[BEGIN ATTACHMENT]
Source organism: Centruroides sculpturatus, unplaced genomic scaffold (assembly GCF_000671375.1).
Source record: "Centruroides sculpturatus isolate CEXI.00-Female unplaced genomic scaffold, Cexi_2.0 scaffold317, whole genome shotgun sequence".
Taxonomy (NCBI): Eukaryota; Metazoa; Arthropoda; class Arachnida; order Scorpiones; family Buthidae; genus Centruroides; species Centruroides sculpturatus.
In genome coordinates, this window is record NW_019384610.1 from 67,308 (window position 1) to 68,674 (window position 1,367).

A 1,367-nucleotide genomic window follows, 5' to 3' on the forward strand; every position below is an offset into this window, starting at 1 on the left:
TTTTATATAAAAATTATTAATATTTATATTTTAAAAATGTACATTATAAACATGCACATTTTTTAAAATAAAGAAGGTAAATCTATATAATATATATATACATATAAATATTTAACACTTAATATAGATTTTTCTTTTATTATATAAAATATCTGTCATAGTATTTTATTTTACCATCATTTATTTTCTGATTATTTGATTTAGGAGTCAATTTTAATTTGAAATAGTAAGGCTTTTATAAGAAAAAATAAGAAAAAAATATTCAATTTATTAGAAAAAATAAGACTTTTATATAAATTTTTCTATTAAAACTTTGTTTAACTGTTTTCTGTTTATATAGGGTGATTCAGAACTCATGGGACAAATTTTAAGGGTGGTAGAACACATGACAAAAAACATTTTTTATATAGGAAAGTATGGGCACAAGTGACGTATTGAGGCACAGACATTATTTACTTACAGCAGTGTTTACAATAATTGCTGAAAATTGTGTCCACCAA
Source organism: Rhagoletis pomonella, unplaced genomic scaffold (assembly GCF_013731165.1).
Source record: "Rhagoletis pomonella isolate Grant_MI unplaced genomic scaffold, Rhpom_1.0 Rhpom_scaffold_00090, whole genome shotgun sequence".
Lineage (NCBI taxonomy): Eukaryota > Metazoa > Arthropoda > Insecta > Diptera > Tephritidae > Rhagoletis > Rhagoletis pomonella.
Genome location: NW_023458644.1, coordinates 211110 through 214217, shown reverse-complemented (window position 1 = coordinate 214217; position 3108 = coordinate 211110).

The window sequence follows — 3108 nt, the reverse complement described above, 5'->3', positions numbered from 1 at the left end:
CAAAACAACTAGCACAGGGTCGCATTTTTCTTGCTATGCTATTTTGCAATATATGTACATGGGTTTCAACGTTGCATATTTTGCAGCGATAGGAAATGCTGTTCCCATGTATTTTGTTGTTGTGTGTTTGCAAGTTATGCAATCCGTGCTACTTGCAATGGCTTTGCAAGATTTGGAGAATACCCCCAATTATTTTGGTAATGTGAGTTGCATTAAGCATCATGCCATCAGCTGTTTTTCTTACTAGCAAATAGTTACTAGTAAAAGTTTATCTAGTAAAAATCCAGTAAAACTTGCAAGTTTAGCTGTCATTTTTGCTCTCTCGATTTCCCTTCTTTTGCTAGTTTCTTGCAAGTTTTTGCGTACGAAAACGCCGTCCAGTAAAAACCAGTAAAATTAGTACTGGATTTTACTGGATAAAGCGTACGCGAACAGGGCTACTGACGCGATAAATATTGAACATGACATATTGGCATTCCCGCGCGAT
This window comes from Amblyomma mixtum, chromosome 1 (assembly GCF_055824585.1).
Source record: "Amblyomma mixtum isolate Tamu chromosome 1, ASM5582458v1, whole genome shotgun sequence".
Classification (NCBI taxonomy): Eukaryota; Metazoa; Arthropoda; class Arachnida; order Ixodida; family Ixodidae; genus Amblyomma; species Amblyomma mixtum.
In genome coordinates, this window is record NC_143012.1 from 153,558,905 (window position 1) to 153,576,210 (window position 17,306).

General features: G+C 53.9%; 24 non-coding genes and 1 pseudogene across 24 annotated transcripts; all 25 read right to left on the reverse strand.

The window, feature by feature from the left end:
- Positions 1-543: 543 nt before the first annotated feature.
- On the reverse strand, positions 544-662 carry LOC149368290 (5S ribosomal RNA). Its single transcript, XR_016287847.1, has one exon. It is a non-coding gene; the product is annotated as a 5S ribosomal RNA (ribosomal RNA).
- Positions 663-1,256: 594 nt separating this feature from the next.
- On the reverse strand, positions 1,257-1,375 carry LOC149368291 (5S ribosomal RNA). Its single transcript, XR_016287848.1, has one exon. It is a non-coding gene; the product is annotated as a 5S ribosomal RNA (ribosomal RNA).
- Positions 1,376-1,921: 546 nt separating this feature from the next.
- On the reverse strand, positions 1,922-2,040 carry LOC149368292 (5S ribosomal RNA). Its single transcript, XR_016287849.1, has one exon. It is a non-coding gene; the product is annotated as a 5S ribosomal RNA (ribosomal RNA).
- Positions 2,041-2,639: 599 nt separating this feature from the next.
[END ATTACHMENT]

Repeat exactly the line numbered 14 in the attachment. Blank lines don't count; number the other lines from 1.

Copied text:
Source record: "Amblyomma mixtum isolate Tamu chromosome 1, ASM5582458v1, whole genome shotgun sequence".